A new graphene-based foam is the first material to remain soft and squishy even at deep cryogenic temperatures.
Most materials become stiff and brittle in extreme cold. But the new foam stays superelastic even when it’s subjected to the temperature of liquid helium: –269.15° Celsius. A material that remains pliable at such low temperatures could be used to build devices for use in space, researchers report online April 12 in Science Advances.
Yongsheng Chen, a materials scientist at Nankai University in Tianjin, China, and colleagues compressed samples of the material repeatedly at different temperatures. At –269.15° C, the foam behaved just as it did at room temperature, bouncing back to almost full size even after being compressed to one-tenth its original thickness. The material kept this resilience even when heated to about 1000° C and flattened hundreds of times.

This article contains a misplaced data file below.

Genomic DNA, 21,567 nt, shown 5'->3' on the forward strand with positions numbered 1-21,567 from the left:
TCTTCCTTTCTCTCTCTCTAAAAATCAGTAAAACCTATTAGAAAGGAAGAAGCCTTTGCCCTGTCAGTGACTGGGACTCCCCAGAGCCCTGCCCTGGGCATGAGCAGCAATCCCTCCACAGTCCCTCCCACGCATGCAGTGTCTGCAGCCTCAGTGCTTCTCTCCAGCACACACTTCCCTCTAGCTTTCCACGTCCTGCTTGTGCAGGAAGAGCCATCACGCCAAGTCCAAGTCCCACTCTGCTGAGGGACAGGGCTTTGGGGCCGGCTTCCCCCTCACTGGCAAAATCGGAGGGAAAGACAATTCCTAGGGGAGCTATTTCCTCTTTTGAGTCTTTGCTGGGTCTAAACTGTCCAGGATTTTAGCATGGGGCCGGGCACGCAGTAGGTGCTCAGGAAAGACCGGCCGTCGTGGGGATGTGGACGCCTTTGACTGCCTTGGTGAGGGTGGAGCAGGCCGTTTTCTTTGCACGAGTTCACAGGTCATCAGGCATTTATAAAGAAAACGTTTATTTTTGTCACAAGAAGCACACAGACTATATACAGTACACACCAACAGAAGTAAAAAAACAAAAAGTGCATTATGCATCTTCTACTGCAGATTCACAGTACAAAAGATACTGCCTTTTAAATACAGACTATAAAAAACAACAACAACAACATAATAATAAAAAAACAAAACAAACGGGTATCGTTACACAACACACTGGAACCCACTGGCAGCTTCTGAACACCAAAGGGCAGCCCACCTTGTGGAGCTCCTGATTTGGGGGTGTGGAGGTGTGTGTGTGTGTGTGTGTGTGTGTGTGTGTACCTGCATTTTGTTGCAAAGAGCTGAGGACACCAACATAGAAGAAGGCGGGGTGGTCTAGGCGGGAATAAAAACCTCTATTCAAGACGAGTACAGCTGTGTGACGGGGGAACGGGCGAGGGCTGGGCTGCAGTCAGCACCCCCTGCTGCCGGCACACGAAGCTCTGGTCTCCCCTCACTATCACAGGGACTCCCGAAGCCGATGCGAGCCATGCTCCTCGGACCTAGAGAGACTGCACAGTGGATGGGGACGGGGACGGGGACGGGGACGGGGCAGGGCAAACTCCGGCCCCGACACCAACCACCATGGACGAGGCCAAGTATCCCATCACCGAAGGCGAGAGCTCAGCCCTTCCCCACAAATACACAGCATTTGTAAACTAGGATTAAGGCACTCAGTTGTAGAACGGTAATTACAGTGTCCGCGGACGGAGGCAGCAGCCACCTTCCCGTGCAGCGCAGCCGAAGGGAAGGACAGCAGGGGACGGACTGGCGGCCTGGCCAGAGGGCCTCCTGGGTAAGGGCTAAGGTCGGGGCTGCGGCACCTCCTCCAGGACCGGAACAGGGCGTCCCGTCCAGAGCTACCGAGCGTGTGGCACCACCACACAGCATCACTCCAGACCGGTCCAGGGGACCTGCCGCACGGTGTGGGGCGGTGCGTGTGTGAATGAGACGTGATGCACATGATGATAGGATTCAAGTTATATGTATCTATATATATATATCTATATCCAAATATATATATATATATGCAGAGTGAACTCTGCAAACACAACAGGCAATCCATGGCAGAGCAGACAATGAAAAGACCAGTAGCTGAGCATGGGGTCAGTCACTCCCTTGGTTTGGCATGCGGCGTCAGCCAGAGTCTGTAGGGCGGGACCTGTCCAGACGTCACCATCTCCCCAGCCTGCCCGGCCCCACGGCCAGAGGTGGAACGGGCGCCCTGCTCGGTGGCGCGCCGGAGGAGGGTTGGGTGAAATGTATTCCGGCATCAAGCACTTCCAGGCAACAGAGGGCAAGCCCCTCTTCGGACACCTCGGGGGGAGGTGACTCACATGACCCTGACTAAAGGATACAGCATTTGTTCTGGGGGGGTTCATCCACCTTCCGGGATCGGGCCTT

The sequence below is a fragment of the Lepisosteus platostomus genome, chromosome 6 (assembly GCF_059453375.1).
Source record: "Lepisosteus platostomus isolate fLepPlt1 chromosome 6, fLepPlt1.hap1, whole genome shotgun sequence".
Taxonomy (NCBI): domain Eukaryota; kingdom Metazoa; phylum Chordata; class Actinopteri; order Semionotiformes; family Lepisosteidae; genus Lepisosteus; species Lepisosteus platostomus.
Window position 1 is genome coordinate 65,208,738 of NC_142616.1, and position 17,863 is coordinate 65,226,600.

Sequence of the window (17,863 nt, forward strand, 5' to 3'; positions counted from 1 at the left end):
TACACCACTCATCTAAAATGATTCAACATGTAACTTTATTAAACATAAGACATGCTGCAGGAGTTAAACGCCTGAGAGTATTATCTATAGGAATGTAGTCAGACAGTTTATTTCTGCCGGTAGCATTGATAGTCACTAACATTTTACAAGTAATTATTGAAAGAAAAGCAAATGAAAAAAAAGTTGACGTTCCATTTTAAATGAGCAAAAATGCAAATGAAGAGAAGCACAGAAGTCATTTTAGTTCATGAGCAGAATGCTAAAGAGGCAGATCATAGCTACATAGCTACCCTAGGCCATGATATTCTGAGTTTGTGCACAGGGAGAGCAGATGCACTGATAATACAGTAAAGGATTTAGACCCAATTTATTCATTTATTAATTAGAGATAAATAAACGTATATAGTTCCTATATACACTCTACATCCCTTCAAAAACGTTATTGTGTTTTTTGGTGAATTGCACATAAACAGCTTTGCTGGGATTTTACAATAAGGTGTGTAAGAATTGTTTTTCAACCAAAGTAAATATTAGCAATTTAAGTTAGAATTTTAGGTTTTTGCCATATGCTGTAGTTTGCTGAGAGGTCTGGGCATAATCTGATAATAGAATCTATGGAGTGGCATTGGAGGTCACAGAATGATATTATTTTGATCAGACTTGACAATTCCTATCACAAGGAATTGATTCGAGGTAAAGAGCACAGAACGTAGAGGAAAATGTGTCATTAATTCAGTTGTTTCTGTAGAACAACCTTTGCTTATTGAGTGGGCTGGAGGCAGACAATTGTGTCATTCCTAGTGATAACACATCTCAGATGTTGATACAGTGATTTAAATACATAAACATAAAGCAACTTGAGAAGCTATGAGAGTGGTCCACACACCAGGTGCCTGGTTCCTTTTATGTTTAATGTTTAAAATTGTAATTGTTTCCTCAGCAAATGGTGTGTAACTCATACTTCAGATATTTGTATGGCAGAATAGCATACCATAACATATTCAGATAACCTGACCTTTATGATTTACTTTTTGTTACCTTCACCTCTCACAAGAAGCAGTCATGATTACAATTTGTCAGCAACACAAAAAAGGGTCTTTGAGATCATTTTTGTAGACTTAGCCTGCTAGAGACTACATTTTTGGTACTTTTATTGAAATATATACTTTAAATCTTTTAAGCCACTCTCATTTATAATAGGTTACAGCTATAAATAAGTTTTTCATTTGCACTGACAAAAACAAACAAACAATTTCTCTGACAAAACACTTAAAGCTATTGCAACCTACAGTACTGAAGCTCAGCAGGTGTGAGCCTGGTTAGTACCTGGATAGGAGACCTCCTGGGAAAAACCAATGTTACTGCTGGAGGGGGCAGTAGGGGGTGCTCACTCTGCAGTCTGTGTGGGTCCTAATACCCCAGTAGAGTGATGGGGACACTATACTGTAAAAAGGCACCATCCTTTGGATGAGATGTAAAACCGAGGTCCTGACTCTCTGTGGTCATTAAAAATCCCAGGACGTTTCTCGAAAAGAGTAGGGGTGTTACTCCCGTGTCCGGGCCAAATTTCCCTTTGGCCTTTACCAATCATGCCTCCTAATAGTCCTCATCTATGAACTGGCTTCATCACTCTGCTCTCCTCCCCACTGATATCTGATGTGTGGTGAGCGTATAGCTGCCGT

Chen’s team suspects that different superthin materials, like 2-D semiconductors (SN Online: 2/13/18) or 2-D inorganic compounds (SN Online: 9/21/18) may create foams that might boast other unique properties.